“On the eighth time I thought, the next time I go underwater that’s it, because my arms were the only things that were keeping me above water,” Lisala Folau, who is disabled and cannot walk properly, told Reuters from Tonga’s capital, Nuku’alofa.
“So the ninth time I went under and came up and grabbed a log. And that’s what kept me going.”
Folau, who lived on the isolated island of Atata, with a population of about 60 people, was swept out to sea on Saturday evening.
He had climbed a tree to escape a first wave but when he got down, another big wave swept him out.
“I could hear my son calling from land but I didn’t want to answer my son because I didn’t want him to swim out to find me,” said Folau.
“The waves kept twirling around here and there … What came to mind is, at sea there is life and death. Until you reach the shore, then you know if you are alive or dead.”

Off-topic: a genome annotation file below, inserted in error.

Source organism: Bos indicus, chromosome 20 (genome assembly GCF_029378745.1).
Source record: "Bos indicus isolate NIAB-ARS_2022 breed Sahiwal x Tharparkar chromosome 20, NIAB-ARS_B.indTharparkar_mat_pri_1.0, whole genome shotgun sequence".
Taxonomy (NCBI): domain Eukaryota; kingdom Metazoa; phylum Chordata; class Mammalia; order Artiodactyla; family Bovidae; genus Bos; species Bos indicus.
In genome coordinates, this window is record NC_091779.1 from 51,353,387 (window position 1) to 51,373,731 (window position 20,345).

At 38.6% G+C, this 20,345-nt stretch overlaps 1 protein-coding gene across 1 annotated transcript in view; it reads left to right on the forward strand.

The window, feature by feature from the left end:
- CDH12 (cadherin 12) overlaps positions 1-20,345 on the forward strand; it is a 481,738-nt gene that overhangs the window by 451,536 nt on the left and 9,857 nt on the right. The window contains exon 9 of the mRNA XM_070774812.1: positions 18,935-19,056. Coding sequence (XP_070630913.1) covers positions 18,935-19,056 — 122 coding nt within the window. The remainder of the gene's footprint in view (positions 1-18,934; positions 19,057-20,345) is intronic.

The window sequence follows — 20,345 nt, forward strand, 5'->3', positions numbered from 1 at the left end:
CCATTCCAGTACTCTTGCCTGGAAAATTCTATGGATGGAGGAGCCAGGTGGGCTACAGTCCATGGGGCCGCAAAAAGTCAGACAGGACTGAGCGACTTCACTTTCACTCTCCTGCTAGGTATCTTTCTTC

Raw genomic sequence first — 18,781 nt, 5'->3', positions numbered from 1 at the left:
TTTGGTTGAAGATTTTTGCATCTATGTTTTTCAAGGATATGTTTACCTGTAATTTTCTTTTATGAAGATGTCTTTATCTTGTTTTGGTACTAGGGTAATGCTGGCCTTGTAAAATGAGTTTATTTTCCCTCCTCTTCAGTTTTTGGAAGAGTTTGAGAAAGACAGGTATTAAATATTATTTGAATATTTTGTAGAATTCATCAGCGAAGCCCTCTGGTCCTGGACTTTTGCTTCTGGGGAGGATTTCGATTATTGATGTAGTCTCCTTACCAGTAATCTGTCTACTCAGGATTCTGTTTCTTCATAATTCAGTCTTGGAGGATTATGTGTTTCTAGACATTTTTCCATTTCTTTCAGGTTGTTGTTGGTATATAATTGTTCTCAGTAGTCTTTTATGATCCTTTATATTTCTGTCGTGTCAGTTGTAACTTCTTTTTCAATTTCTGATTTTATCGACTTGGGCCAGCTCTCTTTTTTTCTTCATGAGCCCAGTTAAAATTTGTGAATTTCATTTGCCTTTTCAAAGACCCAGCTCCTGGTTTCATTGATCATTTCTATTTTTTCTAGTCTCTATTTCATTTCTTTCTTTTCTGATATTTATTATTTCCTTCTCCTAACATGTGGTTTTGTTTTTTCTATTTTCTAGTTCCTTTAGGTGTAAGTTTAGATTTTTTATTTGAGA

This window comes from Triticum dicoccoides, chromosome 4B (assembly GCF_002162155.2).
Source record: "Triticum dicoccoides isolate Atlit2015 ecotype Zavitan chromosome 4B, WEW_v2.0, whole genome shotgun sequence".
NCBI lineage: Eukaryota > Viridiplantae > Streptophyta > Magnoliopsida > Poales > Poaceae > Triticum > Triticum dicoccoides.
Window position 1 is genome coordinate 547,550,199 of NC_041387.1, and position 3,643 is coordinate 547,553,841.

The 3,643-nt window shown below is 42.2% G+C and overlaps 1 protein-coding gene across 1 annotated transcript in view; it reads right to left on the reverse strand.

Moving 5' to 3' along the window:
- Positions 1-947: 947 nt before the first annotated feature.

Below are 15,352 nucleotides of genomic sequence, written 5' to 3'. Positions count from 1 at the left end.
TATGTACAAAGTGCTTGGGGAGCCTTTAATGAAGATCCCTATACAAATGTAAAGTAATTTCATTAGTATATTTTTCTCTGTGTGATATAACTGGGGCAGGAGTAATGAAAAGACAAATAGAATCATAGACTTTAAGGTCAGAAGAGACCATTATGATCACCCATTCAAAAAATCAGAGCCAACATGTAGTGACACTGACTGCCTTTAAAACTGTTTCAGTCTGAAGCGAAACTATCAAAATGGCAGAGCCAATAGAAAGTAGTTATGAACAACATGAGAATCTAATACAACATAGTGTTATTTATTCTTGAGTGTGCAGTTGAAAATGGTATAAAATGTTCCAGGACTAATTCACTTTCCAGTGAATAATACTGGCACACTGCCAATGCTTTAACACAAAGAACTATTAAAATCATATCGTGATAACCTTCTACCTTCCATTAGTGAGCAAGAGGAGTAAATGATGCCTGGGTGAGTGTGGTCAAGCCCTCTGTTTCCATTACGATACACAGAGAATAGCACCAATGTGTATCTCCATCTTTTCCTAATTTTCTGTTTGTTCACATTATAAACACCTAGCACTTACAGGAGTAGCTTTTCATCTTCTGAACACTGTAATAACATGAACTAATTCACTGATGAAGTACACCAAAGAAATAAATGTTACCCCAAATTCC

Folau said he slowly managed to swim 7.5 kilometers (4.7 miles) to the main island of Tongatapu, reaching the shore 27 hours later on Sunday night.
His heroics have gone viral on social media, with one Facebook post calling him a “real life Aquaman”, referring to the comic book and film character.
When asked if he knew who Aquaman was, Folau said he didn’t yet.
Reuters was unable to independently verify the events.
Atata, about 8 kilometers (4.9 miles) northwest of Nuku’alofa, or a 30-minute boat ride, has been almost entirely destroyed in the tsunami that hit the islands.